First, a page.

Forced out of their jobs by the shutdown of a garment factory in Yangon, employees are staying in the factory overnight to demand the remainder of their wages and adequate compensation.
The management of the Hongmiao clothing factory in Yangon’s Shwepyithar Township notified its workers on September 26 that the factory would be ceasing operations in a month, just a year and a half after opening. Three days later, they told the workers they did not have to come in to work anymore, a worker said.
When workers first demanded severance pay on Monday, management promised that each worker would receive at least 10,000 kyat as compensation, according to the worker.
According to the labour law, employees with less than six months’ service to the company are not entitled to severance payment. Those with six months’ to a year’s service must be paid 50% of their monthly salary while employees with between one and two years’ service must be paid a full month’s salary in severance.
“10,000 kyat in compensation just won’t do. We still haven’t gotten the payments we’re entitled to either. We don’t trust them at all. That’s why we are waiting for them here,” said the worker occupying the factory, who asked not to be named.
Some 250 workers are now staying in makeshift shelters on the factory compound in protest.
A representative of the management has come to the factory to negotiate with the protesting workers, according to the worker who spoke to Myanmar Now, but the company was proceeding with the removal of equipment from the factory at the same time.
“Not only did they render us jobless, they also didn’t offer any severance at all to some workers on the grounds that they were working here for less than six months,” the factory worker said.
The company’s response was to issue a statement saying the wages for the month of September would be paid by October 5, and that severance and other payments to which they were entitled would be paid out within a month after the announcement of the shutdown.
However, the company’s statement said only those who had been working at the factory longer than six months would receive severance, and that those with less than six months’ work experience at the factory were only entitled to a basic compensation payment on the grounds of “social compassion.”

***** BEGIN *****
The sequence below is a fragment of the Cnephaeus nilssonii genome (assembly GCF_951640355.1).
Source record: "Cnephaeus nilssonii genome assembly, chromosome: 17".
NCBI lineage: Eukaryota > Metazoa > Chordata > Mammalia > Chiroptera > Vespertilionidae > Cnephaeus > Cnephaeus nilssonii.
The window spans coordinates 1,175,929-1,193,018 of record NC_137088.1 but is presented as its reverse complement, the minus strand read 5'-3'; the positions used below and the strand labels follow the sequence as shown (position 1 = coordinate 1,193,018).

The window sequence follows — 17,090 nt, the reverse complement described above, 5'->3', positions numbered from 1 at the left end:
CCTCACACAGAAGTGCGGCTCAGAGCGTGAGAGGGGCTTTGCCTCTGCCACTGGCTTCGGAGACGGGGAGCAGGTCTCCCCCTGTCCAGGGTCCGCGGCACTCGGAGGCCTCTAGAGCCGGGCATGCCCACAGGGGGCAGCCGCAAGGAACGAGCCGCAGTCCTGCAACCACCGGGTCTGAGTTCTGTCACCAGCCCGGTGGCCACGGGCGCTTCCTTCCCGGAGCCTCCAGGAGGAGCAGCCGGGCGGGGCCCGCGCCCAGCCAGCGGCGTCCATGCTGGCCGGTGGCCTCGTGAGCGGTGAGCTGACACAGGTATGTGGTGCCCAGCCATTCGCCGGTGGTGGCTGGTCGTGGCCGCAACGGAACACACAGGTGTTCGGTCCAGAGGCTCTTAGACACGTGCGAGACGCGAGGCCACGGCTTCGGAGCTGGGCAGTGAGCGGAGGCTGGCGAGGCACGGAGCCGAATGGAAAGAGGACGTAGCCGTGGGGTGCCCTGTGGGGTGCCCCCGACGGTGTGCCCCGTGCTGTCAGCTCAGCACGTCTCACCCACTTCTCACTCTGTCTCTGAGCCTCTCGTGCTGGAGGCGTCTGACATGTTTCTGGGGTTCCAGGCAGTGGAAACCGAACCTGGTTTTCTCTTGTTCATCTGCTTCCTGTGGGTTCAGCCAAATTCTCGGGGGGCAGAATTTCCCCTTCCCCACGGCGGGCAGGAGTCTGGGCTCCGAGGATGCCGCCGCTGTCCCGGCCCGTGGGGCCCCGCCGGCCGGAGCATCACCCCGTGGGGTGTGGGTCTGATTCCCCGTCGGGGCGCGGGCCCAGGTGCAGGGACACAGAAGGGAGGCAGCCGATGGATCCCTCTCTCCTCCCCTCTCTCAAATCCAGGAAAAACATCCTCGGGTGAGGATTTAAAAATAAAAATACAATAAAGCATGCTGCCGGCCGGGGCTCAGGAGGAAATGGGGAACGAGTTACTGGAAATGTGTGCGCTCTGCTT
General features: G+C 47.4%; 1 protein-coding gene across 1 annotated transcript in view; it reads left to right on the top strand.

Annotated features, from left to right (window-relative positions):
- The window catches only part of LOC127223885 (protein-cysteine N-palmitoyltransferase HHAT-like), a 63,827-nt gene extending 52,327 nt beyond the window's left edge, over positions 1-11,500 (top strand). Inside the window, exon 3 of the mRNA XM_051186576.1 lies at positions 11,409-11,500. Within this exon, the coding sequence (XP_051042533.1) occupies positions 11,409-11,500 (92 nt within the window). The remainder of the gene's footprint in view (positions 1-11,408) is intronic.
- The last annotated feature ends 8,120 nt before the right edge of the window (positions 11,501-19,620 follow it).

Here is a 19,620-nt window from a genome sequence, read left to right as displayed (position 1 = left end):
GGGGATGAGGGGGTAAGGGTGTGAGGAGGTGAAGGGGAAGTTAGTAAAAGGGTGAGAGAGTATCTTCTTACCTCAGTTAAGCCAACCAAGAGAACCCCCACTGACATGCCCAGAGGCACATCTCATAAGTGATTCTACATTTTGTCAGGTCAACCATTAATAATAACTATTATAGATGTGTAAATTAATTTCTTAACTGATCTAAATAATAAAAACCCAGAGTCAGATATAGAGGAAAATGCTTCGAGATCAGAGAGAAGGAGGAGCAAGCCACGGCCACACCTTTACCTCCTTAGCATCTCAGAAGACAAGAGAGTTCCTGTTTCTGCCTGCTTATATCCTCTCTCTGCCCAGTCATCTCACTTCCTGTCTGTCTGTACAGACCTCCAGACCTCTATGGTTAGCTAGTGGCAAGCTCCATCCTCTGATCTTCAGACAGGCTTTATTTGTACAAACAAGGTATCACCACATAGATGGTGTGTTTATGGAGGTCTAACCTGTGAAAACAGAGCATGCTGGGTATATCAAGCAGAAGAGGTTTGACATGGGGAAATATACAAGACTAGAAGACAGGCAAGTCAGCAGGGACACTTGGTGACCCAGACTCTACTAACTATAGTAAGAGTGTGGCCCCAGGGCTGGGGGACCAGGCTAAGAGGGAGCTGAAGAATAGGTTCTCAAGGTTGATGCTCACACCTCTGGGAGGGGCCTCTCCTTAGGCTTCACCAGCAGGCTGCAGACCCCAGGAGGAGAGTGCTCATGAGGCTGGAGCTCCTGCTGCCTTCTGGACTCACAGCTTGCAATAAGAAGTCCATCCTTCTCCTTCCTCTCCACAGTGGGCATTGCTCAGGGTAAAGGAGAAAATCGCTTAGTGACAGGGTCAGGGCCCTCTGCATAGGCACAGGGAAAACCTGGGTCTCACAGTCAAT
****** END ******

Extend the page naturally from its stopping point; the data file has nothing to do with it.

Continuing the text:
The company said it will provide 10,000 kyat for those with one to three months of service, and 15,000 kyat for those with three to six months of service. Six pregnant employees with more than one year of service will be provided 100,000 kyat and five other pregnant workers with less than one year of service will be provided 50,000 kyat, the statement said.
Some 300 employees, out of a total of 374, had been working at the factory for less than six months, meaning that the majority of the workers are not guaranteed any severance beyond the company’s basic “compassion payment” of 10,000 or 15,000 kyat.
The minimum daily wage in Myanmar stands at 4,800 kyat. It has not changed since 2018 despite the high inflation of commodity prices in the country, and is overdue for a required biannual adjustment according to a law previously enacted under the ousted National League for Democracy government.
According to the worker who spoke with Myanmar Now, the factory’s protesting workforce is asking for compensation equivalent to one month’s worth of wages for each worker, and for all wage arrears to be paid out in one lump sum.
Myanmar Now contacted Hongmiao’s management by phone to ask what plans they had to negotiate with their employees, but did not receive a response.
“Prevailing conditions made the workers organise to make these demands. The factory did not give them sufficient notice they were going to close, and orders were still coming in. The workers had unionised, and the employers did this on purpose,” said a leading member of the workers’ union on condition of anonymity.
Some 50 workers who had formed a labour union were dismissed by the Hongmiao company last month. Management claimed there was a lack of production orders as a pretext for their termination.
The labour union leader added that ignoring the union’s requests would be a direct violation of the right to organise as defined by the International Labour Organisation.
Hongmiao, a Chinese-owned garment factory, mainly produces clothing for the Japanese brand FIELDCORE.